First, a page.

Now at your prompting I did go to the Rainbow/PUSH Coalition Website and on that website I struggled to come across the type of internalization of the solutions to the problems that plague the inner cities, rather I get a nice photo montage of Jackson, a history of the RPC that is under construction and really not much else.

    Have I ever listened to a Jackson speech or anything? I’m sure I have at some point but yousound like a wingnut though in dismissing everything in the media as biased against Jackson. It is great to give speeches and it is great to talk but actions speek louder than words. And as I’ve noted before Jackson is well known for being quite adept at using the media to get his point across. To say that he has simply been defined by an unfair corporate media is a cop out.

    The election of Barack Obama to the Presidency shows that America, in spite of lingering white privilidge is more open to the success of black Americans than some black Americans believe. Right up until the election a large number of people didn’t believe that America could or would elect a black President. They were wrong.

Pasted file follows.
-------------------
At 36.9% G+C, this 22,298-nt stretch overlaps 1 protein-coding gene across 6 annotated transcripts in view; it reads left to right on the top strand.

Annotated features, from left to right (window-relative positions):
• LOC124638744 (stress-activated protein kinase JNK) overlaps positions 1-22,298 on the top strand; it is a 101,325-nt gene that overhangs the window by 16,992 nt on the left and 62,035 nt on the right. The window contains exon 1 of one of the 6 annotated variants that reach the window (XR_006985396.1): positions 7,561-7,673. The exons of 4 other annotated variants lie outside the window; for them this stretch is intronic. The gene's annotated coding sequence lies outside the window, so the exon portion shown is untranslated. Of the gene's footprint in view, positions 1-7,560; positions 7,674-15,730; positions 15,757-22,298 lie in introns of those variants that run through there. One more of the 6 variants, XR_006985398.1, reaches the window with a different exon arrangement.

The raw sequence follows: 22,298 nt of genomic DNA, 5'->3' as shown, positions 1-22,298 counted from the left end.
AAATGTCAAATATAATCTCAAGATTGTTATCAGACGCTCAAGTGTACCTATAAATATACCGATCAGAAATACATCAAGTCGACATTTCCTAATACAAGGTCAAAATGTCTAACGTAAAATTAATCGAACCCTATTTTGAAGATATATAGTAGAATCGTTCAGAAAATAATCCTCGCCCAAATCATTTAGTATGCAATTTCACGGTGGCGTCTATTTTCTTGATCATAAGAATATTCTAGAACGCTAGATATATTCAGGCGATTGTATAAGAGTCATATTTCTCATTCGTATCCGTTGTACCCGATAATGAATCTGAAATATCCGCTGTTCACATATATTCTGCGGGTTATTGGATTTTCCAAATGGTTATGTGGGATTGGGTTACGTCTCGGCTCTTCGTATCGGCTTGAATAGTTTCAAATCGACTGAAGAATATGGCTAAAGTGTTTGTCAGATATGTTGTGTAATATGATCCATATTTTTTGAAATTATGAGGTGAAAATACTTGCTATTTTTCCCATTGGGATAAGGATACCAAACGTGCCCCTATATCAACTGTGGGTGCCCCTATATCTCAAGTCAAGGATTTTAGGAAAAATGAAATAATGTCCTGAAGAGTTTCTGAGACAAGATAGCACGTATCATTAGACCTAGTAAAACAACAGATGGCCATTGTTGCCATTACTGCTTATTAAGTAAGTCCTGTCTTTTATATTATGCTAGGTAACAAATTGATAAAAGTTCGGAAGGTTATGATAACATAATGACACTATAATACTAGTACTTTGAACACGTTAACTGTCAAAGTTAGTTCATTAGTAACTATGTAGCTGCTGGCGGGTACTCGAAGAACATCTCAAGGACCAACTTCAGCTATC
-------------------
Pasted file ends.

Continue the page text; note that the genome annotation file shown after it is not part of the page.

Going back to the plight of the inner cities in America though, most of the problems are self inflicted by the communities themselves. There is nobody out there forcing people into crack or heroin addition. There in nobody out there, outside of the community members themselves forcing kids into street gangs. There are only two people in the world responsible for bringing an illegitimate child in the world, the mother and father. The reason our inner city neighborhoods are such crappy places to live is that the people in those communities make them such a crappy place to live. Crime. Drugs. Gangs taking over schools. Blight. These aren’t problems that can be solved through outside actions. There is no law we can enact to make all poor people middle class. There is no law we can pass that will make a child who doesn’t want to learn take school seriously. And one doesn’t need a nice pretty school in order to learn Algebra, one only needs the desire. We toss in the school and the teacher to make it easier.

    And in spite of what you might believe about white privilidge it isn’t automatically so great to be white. I spent much of my childhood on public assistance. Nobody handed my family a big check and a new car because they brought a blonde haired green eyed baby into the world. I have to work for what I want just like everybody else. As a personal philosophy the good old conservative work ethic really is the best way to live your life, you are your own best asset and you have to get the most out of the opportunities available to you and not simply piss and moan about the opportunities that aren’t available to you.

  73. 73
    Kynn says: